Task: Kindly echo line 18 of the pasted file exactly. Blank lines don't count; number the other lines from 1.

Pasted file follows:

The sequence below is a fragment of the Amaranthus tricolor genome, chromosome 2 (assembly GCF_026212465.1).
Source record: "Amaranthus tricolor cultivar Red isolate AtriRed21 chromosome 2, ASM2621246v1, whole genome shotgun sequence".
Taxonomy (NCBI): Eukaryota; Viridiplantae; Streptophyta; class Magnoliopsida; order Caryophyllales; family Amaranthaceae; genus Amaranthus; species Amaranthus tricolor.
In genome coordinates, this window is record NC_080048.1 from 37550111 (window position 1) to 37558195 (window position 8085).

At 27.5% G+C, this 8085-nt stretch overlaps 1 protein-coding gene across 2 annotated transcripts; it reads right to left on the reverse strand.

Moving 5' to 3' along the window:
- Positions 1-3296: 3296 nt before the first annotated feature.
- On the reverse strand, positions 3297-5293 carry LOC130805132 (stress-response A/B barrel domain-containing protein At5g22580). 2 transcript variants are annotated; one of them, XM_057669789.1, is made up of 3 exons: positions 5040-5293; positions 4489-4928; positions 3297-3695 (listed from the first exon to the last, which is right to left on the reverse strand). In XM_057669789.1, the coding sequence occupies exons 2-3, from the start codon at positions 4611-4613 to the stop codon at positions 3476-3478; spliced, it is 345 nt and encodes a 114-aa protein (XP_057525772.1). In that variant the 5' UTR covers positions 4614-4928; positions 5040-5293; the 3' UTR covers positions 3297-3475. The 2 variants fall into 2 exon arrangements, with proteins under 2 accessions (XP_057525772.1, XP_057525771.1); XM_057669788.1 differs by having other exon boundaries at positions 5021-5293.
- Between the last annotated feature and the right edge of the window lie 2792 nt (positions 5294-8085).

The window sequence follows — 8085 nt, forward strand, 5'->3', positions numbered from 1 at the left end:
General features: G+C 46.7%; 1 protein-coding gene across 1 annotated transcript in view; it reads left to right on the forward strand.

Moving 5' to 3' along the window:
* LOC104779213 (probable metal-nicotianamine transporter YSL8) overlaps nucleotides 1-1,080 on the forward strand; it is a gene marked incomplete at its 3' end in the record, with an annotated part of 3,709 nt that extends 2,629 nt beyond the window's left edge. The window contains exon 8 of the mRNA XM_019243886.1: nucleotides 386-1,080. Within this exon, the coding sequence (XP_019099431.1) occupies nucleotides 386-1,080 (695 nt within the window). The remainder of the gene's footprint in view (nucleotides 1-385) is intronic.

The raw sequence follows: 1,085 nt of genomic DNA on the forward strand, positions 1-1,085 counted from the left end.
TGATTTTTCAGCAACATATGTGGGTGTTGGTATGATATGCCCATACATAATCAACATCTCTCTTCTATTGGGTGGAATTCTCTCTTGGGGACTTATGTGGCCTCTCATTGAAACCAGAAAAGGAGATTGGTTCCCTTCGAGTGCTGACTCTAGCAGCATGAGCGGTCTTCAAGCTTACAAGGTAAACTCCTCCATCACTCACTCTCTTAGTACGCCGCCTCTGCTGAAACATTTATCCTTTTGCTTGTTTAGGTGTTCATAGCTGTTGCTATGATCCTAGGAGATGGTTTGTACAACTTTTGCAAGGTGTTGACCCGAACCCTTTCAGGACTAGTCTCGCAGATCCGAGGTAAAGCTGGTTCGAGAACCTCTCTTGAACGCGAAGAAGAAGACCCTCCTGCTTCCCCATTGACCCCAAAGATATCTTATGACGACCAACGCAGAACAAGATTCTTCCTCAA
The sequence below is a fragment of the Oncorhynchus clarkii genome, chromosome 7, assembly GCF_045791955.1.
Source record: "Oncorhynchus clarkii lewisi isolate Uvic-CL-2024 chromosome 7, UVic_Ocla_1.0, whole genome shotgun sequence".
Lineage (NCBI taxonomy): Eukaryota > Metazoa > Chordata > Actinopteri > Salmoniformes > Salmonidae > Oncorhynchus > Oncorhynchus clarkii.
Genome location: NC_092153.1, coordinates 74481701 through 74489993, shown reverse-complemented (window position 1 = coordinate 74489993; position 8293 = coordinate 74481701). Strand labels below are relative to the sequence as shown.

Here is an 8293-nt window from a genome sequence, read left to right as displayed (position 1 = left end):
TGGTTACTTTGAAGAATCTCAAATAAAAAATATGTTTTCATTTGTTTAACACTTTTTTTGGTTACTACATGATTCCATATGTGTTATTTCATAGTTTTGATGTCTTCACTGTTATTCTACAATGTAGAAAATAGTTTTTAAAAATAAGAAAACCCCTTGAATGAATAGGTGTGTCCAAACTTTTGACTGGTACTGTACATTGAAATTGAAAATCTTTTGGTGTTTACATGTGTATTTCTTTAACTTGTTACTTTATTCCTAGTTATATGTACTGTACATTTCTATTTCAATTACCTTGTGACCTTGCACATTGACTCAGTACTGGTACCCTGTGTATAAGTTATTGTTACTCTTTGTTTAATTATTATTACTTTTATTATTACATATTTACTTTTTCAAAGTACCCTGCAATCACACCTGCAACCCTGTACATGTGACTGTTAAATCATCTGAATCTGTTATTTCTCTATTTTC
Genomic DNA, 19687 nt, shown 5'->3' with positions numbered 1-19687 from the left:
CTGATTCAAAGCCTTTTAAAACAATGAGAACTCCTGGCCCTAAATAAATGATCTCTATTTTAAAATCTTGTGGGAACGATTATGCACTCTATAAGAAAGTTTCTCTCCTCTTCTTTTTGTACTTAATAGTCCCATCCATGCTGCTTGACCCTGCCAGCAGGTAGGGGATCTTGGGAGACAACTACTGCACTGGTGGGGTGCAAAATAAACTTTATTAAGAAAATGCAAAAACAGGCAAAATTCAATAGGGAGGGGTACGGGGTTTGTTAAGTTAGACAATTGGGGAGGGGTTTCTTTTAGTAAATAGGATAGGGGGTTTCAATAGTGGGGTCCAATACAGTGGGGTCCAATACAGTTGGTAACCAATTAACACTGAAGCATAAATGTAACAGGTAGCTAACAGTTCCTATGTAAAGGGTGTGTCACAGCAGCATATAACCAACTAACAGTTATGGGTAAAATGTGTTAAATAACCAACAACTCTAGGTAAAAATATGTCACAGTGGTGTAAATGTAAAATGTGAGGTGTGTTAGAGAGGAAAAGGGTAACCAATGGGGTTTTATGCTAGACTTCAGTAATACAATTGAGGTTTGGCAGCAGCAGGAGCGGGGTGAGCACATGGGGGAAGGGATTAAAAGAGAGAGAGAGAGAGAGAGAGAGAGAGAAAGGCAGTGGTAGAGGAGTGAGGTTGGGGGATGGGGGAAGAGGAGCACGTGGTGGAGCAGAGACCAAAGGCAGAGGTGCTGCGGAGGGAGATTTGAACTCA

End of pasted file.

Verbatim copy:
Lineage (NCBI taxonomy): Eukaryota > Metazoa > Chordata > Actinopteri > Salmoniformes > Salmonidae > Oncorhynchus > Oncorhynchus clarkii.